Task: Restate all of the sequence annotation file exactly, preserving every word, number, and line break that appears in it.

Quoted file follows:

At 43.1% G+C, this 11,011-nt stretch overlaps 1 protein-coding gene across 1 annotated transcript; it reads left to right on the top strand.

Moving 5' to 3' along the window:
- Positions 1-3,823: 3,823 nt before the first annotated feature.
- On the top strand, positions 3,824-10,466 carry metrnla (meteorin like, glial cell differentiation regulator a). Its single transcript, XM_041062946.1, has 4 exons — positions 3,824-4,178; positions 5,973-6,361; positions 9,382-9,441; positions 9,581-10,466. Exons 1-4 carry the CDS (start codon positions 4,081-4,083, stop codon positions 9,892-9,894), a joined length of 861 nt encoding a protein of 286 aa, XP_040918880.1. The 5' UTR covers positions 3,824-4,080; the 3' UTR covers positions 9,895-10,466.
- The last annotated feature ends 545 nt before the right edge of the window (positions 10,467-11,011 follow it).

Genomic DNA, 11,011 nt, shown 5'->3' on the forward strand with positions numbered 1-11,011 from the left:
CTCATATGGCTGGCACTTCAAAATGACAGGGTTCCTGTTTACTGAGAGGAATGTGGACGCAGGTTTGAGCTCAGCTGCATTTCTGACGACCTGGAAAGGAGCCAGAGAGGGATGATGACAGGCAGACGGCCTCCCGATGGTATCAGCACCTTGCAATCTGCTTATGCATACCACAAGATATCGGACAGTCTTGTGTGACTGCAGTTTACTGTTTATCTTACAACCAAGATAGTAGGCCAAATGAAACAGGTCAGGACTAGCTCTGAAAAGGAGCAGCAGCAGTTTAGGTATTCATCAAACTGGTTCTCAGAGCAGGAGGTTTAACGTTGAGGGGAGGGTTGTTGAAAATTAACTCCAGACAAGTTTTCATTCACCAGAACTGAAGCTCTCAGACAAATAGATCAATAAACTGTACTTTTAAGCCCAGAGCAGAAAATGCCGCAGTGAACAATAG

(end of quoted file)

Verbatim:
At 43.1% G+C, this 11,011-nt stretch overlaps 1 protein-coding gene across 1 annotated transcript; it reads left to right on the top strand.

Moving 5' to 3' along the window:
- Positions 1-3,823: 3,823 nt before the first annotated feature.
- On the top strand, positions 3,824-10,466 carry metrnla (meteorin like, glial cell differentiation regulator a). Its single transcript, XM_041062946.1, has 4 exons — positions 3,824-4,178; positions 5,973-6,361; positions 9,382-9,441; positions 9,581-10,466. Exons 1-4 carry the CDS (start codon positions 4,081-4,083, stop codon positions 9,892-9,894), a joined length of 861 nt encoding a protein of 286 aa, XP_040918880.1. The 5' UTR covers positions 3,824-4,080; the 3' UTR covers positions 9,895-10,466.
- The last annotated feature ends 545 nt before the right edge of the window (positions 10,467-11,011 follow it).

Genomic DNA, 11,011 nt, shown 5'->3' on the forward strand with positions numbered 1-11,011 from the left:
CTCATATGGCTGGCACTTCAAAATGACAGGGTTCCTGTTTACTGAGAGGAATGTGGACGCAGGTTTGAGCTCAGCTGCATTTCTGACGACCTGGAAAGGAGCCAGAGAGGGATGATGACAGGCAGACGGCCTCCCGATGGTATCAGCACCTTGCAATCTGCTTATGCATACCACAAGATATCGGACAGTCTTGTGTGACTGCAGTTTACTGTTTATCTTACAACCAAGATAGTAGGCCAAATGAAACAGGTCAGGACTAGCTCTGAAAAGGAGCAGCAGCAGTTTAGGTATTCATCAAACTGGTTCTCAGAGCAGGAGGTTTAACGTTGAGGGGAGGGTTGTTGAAAATTAACTCCAGACAAGTTTTCATTCACCAGAACTGAAGCTCTCAGACAAATAGATCAATAAACTGTACTTTTAAGCCCAGAGCAGAAAATGCCGCAGTGAACAATAG